This guest blog post was contributed by Sarah Stahl, M.S., and Sarah Wallace, Ph.D., spaceflight microbiologists at NASA.
Microbiological monitoring is an essential activity on the International Space Station (ISS). Microbiologists at the Johnson Space Center in Houston, TX, monitor the air, water, and surfaces of the ISS for microbial contamination to ensure a safe habitat for the crew. Currently on the ISS, technologies capable of microbial identification and infectious disease diagnosis are not available. Meeting these needs relies on a time- and resource-intensive process that involves collection and culture of microbial samples on orbit by the astronauts and sample return for ground-based identification by DNA sequencing. With the technological development of portable, miniature, molecular biology tools, the potential to implement DNA sequencing in space has become a reality.
The Biomolecule Sequencer payload, launching to the ISS on SpaceX-9, will assess the functionality of the commercially-available MinION™ (Oxford Nanopore Technologies) in the microgravity environment of space. For this experiment, ground-prepared samples containing bacterial, viral, and murine genomic DNA will be launched and stored frozen on the ISS until sequencing initiation. Successful completion of the spaceflight experiment will demonstrate, for the first time, that DNA sequencing in space is possible. As DNA sequencing is a tool that can be used beyond microbial identification, this validation will open the doors to far wider potential, such as providing near real-time information on scientific investigations, monitoring cellular changes in response to spaceflight, informing medical interventions, defining the effectiveness of countermeasures, and aiding in the detection of nucleic acid-based life elsewhere in the universe. However, this next level of application potential will not be feasible until an end-to-end, sample collection-to-data analysis process is developed.
The Biomolecule Sequencer payload team is working toward the development of a spaceflight-compatible swab-to-sequencer sample preparation process. Historical data has demonstrated that microbes are in low abundance in the air, water, and on surfaces of the ISS. As such, it is anticipated that low levels of DNA will be generated from the extraction of these low biomass samples. To overcome this hurdle, an amplification step will be inserted between the DNA extraction and library preparation components of the protocol. The amplification of DNA is simplistic in theory and practice, yet traditional thermalcyclers used to perform this reaction are large and possess less than ideal power requirements for spaceflight. The miniPCR™ system is an exception, as it is small, simplistic in design, has a high ease-of-use, can be powered by a laptop or tablet, and, most importantly, is spaceflight approved and already aboard the ISS after its successful launch on SpaceX-8 in April 2016. As part of its first mission, miniPCR is being used to test whether the polymerase chain reaction (PCR) can be used to study DNA alterations aboard the ISS. These reasons make miniPCR™ a logical choice for inclusion in a sample preparation process for DNA sequencing in space. The entire swab-to-sequencer process will be spaceflight analog tested during the NASA Extreme Environment Mission Operations (NEEMO) 21 mission in July, 2016.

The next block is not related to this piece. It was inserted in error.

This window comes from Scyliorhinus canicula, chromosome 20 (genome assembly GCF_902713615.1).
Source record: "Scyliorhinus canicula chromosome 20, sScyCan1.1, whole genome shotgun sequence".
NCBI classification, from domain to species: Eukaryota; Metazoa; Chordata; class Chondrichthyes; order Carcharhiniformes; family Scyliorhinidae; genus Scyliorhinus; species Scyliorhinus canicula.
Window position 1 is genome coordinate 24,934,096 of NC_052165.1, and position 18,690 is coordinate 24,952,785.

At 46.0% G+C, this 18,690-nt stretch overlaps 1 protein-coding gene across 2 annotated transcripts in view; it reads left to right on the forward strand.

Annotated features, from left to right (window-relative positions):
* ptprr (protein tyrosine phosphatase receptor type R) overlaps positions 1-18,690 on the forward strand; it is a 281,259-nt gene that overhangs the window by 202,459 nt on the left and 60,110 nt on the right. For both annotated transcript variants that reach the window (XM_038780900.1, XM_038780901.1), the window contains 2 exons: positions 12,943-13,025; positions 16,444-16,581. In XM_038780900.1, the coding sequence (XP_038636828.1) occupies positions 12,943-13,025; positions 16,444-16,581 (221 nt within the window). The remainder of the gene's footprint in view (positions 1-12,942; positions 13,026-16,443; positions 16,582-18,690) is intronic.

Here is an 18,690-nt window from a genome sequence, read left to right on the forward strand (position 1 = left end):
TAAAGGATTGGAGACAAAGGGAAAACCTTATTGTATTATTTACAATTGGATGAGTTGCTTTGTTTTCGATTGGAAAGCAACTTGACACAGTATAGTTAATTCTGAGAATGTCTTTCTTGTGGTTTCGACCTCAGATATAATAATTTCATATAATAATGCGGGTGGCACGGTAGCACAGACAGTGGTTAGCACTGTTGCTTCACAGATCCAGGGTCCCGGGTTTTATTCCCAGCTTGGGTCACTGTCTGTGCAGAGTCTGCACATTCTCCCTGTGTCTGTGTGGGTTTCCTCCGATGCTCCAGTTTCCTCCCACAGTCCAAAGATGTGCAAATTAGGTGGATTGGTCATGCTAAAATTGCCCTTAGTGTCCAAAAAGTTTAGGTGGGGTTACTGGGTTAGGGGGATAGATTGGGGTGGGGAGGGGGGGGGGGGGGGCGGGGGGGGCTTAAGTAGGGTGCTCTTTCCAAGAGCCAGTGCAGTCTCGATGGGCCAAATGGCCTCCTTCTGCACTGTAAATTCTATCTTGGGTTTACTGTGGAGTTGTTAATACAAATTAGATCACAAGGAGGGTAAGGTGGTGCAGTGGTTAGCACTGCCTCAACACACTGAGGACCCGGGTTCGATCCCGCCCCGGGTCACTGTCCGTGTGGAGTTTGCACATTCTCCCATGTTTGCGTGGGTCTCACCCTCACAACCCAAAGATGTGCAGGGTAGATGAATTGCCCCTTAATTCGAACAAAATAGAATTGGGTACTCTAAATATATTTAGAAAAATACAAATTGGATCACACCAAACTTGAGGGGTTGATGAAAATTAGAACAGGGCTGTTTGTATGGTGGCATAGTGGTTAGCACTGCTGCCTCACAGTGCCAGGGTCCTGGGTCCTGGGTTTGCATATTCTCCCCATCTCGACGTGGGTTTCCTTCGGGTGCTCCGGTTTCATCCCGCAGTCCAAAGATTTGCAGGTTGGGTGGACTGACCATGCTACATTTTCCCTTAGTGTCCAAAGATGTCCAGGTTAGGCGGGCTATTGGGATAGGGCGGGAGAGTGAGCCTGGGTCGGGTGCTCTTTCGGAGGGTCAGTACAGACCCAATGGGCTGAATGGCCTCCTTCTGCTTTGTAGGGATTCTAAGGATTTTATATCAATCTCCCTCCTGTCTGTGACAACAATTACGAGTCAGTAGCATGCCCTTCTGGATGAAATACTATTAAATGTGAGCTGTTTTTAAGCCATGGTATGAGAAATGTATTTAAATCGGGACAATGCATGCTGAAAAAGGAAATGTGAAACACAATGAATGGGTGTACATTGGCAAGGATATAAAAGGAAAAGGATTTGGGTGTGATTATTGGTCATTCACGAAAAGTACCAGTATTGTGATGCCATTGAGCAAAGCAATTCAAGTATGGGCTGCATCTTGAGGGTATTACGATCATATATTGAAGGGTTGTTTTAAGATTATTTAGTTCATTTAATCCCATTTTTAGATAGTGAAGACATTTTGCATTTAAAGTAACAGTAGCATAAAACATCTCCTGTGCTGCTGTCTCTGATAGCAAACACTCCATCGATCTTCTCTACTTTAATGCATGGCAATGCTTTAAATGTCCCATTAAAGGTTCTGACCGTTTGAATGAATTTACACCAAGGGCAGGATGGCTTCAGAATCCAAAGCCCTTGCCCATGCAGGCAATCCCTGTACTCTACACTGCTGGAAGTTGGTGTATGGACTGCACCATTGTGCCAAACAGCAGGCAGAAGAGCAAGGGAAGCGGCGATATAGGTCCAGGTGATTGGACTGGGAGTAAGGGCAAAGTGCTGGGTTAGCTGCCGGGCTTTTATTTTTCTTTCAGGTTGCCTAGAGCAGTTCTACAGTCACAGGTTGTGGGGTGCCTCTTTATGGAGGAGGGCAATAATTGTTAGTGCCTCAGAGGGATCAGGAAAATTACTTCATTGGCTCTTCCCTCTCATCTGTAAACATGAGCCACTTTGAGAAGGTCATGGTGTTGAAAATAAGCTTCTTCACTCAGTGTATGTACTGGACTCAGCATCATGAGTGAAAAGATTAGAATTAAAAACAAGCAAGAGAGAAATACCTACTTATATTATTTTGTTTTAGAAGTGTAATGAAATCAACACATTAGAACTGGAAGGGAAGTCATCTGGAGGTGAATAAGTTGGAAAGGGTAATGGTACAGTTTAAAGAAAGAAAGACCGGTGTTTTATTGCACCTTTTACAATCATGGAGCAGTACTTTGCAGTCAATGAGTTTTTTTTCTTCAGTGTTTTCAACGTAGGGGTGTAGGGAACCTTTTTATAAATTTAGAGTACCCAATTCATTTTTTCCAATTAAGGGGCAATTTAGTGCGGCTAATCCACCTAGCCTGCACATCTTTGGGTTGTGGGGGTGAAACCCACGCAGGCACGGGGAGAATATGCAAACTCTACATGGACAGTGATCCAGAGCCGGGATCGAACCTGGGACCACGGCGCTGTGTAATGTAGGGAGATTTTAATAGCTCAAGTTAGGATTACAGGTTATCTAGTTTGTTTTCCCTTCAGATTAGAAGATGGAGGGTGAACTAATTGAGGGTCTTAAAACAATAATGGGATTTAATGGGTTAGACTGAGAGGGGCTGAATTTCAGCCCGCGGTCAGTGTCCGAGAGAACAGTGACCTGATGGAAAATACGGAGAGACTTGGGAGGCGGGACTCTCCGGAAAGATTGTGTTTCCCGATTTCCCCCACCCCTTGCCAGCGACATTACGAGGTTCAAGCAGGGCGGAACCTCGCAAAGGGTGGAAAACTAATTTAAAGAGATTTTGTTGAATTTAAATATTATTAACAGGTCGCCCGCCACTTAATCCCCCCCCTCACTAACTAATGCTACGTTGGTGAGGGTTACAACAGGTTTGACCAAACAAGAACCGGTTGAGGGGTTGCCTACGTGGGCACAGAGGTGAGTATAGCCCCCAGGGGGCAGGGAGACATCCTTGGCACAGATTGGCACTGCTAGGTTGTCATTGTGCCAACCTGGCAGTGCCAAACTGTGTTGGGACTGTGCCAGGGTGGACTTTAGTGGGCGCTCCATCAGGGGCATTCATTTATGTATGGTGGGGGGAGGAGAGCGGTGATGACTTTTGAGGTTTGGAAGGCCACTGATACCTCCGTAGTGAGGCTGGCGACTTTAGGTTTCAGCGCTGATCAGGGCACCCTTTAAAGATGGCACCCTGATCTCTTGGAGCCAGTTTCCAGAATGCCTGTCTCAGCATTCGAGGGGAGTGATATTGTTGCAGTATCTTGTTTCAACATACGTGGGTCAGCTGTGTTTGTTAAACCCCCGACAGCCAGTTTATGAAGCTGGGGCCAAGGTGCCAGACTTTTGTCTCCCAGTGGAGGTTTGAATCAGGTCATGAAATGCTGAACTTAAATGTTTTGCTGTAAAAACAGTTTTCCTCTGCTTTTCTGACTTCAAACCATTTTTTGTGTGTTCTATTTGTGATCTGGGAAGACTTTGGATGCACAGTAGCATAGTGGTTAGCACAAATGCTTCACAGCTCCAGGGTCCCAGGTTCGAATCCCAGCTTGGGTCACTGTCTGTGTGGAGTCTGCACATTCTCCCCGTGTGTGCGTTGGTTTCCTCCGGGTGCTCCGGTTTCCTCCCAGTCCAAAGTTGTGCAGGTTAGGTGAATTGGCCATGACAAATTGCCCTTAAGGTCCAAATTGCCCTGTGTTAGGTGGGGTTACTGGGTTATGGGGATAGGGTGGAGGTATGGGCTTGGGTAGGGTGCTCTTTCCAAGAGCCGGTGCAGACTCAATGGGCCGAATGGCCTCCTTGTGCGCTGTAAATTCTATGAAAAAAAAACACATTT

The NEEMO habitat, Aquarius, is the world’s only underwater research station and is located on the ocean floor approximately five miles off the coast of Key Largo, FL, at a depth of 62 feet. Due to its extreme location and the challenges presented, NASA’s NEEMO missions serve as an analog to spaceflight missions where astronauts, scientists, and engineers live and work to test new hardware and solve spaceflight-related problems.
Images of NEEMO and NEEMO crews (Credit: NASA)